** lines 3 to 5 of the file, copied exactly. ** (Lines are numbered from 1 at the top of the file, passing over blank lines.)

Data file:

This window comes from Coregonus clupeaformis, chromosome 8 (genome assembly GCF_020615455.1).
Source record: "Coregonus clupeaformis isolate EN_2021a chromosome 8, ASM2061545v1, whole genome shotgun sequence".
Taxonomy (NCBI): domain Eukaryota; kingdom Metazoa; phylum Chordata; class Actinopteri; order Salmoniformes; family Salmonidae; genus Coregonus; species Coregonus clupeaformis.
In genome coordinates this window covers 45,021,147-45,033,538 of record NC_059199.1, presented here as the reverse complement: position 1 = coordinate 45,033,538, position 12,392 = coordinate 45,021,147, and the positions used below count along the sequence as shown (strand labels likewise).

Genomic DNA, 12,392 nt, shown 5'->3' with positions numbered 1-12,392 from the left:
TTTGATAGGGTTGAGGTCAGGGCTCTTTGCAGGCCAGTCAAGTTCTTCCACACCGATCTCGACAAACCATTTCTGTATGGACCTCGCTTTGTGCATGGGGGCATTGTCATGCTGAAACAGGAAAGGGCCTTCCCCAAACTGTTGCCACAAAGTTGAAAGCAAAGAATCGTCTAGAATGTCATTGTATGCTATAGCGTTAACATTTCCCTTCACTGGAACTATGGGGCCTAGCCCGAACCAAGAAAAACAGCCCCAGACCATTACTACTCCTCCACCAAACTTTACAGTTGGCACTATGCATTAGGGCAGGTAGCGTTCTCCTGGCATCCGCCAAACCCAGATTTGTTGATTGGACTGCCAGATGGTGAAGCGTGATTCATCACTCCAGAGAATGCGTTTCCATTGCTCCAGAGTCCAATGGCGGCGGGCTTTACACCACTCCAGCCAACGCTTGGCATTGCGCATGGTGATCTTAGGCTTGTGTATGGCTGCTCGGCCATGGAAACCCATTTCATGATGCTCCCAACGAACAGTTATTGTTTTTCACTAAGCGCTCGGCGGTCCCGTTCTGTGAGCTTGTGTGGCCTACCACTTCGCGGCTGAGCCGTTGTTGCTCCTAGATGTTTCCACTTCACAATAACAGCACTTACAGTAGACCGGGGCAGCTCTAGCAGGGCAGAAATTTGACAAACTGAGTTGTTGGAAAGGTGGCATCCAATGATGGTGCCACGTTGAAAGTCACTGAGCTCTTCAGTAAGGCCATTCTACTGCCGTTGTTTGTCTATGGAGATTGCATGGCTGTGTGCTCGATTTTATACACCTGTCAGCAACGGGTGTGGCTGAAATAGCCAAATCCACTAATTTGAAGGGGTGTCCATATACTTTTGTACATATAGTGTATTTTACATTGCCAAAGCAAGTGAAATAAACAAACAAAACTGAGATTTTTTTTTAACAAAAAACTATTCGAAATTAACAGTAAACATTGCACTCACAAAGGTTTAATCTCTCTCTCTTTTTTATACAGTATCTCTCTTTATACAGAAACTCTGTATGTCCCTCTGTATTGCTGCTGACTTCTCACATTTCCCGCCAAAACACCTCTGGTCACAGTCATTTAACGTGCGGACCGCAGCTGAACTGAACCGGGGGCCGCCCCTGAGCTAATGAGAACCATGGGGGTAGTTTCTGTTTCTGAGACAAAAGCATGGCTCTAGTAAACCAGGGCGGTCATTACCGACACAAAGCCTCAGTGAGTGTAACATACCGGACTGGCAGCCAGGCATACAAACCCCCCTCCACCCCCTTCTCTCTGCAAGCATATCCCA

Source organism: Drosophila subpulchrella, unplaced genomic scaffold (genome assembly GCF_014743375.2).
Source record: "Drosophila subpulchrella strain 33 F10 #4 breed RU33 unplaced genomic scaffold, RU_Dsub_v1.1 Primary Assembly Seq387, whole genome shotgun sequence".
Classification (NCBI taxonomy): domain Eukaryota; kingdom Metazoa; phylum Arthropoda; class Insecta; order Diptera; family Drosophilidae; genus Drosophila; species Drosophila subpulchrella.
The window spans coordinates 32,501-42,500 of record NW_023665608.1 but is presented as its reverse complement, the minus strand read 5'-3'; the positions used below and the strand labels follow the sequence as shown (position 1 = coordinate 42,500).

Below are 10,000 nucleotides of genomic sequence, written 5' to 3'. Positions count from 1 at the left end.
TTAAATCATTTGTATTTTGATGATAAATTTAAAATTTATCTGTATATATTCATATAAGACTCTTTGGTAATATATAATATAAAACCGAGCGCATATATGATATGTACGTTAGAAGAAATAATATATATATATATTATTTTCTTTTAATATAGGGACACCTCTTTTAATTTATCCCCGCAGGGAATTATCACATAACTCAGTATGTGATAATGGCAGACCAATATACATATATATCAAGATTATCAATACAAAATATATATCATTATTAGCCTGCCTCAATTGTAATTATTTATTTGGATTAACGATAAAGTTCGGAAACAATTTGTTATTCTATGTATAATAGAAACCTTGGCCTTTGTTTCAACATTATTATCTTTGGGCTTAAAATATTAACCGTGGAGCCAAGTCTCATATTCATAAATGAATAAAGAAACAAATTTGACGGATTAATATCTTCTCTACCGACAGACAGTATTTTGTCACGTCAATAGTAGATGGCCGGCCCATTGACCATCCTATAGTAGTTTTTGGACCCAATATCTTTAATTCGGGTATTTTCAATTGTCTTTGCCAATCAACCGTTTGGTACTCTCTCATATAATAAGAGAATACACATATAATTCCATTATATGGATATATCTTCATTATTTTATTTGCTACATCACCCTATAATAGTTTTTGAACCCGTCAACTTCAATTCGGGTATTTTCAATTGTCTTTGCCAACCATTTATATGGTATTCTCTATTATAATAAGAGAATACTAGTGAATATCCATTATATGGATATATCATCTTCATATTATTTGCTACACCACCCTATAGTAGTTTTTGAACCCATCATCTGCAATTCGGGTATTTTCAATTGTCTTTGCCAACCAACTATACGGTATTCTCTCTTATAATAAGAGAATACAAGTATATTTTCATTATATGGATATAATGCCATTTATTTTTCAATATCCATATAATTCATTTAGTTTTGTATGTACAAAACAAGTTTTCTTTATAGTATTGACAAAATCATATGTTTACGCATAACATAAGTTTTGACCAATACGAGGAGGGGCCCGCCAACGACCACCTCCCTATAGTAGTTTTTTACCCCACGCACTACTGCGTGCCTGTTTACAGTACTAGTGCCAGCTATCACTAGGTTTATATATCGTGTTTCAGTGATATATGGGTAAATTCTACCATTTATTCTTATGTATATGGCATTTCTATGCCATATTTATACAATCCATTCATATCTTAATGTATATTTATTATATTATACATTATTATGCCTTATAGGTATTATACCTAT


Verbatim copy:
Taxonomy (NCBI): domain Eukaryota; kingdom Metazoa; phylum Chordata; class Actinopteri; order Salmoniformes; family Salmonidae; genus Coregonus; species Coregonus clupeaformis.
In genome coordinates this window covers 45,021,147-45,033,538 of record NC_059199.1, presented here as the reverse complement: position 1 = coordinate 45,033,538, position 12,392 = coordinate 45,021,147, and the positions used below count along the sequence as shown (strand labels likewise).

Genomic DNA, 12,392 nt, shown 5'->3' with positions numbered 1-12,392 from the left: